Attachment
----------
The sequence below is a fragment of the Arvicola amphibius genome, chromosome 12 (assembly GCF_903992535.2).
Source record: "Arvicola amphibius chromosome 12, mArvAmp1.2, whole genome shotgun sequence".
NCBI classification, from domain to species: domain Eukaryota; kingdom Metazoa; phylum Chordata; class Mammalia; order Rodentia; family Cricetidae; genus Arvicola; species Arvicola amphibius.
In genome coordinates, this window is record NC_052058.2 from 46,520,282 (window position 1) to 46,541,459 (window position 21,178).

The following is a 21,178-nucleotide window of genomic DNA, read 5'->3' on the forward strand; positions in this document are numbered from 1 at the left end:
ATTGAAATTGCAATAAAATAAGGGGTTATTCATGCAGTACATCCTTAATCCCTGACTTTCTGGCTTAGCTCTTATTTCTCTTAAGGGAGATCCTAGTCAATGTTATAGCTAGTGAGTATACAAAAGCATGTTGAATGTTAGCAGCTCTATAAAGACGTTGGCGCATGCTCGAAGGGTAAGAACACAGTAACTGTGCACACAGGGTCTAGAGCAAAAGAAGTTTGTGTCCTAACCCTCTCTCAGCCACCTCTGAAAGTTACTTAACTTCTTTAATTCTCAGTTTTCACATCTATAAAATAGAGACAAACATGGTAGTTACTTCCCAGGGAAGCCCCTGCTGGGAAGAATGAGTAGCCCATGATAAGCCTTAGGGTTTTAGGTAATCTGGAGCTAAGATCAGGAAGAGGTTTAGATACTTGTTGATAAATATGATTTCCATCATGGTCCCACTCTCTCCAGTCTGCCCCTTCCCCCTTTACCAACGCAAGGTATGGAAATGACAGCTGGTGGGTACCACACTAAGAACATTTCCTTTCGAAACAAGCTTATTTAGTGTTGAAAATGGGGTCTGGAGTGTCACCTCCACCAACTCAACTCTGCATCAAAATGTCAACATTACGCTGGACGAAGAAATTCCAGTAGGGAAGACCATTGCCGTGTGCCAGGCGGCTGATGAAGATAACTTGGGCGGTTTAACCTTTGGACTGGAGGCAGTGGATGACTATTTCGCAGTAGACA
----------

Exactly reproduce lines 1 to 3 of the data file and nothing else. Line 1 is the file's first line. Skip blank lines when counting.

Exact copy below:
The sequence below is a fragment of the Arvicola amphibius genome, chromosome 12 (assembly GCF_903992535.2).
Source record: "Arvicola amphibius chromosome 12, mArvAmp1.2, whole genome shotgun sequence".
NCBI classification, from domain to species: domain Eukaryota; kingdom Metazoa; phylum Chordata; class Mammalia; order Rodentia; family Cricetidae; genus Arvicola; species Arvicola amphibius.